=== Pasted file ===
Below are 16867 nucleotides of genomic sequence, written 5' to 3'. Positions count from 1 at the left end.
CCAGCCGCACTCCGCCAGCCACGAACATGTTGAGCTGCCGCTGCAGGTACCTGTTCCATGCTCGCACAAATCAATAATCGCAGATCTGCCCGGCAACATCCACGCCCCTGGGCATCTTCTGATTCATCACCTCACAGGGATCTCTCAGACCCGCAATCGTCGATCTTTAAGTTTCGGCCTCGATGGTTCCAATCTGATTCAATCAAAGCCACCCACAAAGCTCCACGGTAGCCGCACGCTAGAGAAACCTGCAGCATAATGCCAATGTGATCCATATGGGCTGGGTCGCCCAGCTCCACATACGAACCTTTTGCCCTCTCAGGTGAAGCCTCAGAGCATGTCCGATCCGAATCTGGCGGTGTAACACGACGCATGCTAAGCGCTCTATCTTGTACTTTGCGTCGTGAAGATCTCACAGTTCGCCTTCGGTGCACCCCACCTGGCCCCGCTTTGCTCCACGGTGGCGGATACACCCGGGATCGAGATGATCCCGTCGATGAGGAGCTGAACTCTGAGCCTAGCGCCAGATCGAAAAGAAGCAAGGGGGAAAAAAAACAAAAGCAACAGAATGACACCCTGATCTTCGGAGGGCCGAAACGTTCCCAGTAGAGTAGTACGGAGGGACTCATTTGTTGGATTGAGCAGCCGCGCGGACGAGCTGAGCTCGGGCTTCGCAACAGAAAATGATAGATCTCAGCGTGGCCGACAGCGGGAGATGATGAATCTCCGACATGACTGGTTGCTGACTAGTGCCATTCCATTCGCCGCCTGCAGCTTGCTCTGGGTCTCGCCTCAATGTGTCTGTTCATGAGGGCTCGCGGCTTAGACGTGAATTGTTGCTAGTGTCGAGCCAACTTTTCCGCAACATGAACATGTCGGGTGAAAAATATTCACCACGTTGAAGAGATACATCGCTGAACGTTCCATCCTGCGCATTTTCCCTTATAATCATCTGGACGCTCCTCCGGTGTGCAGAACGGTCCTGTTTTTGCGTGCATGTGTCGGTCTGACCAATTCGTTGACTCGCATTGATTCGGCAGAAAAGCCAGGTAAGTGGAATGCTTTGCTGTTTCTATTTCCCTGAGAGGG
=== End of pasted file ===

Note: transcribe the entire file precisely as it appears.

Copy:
Below are 16867 nucleotides of genomic sequence, written 5' to 3'. Positions count from 1 at the left end.
CCAGCCGCACTCCGCCAGCCACGAACATGTTGAGCTGCCGCTGCAGGTACCTGTTCCATGCTCGCACAAATCAATAATCGCAGATCTGCCCGGCAACATCCACGCCCCTGGGCATCTTCTGATTCATCACCTCACAGGGATCTCTCAGACCCGCAATCGTCGATCTTTAAGTTTCGGCCTCGATGGTTCCAATCTGATTCAATCAAAGCCACCCACAAAGCTCCACGGTAGCCGCACGCTAGAGAAACCTGCAGCATAATGCCAATGTGATCCATATGGGCTGGGTCGCCCAGCTCCACATACGAACCTTTTGCCCTCTCAGGTGAAGCCTCAGAGCATGTCCGATCCGAATCTGGCGGTGTAACACGACGCATGCTAAGCGCTCTATCTTGTACTTTGCGTCGTGAAGATCTCACAGTTCGCCTTCGGTGCACCCCACCTGGCCCCGCTTTGCTCCACGGTGGCGGATACACCCGGGATCGAGATGATCCCGTCGATGAGGAGCTGAACTCTGAGCCTAGCGCCAGATCGAAAAGAAGCAAGGGGGAAAAAAAACAAAAGCAACAGAATGACACCCTGATCTTCGGAGGGCCGAAACGTTCCCAGTAGAGTAGTACGGAGGGACTCATTTGTTGGATTGAGCAGCCGCGCGGACGAGCTGAGCTCGGGCTTCGCAACAGAAAATGATAGATCTCAGCGTGGCCGACAGCGGGAGATGATGAATCTCCGACATGACTGGTTGCTGACTAGTGCCATTCCATTCGCCGCCTGCAGCTTGCTCTGGGTCTCGCCTCAATGTGTCTGTTCATGAGGGCTCGCGGCTTAGACGTGAATTGTTGCTAGTGTCGAGCCAACTTTTCCGCAACATGAACATGTCGGGTGAAAAATATTCACCACGTTGAAGAGATACATCGCTGAACGTTCCATCCTGCGCATTTTCCCTTATAATCATCTGGACGCTCCTCCGGTGTGCAGAACGGTCCTGTTTTTGCGTGCATGTGTCGGTCTGACCAATTCGTTGACTCGCATTGATTCGGCAGAAAAGCCAGGTAAGTGGAATGCTTTGCTGTTTCTATTTCCCTGAGAGGG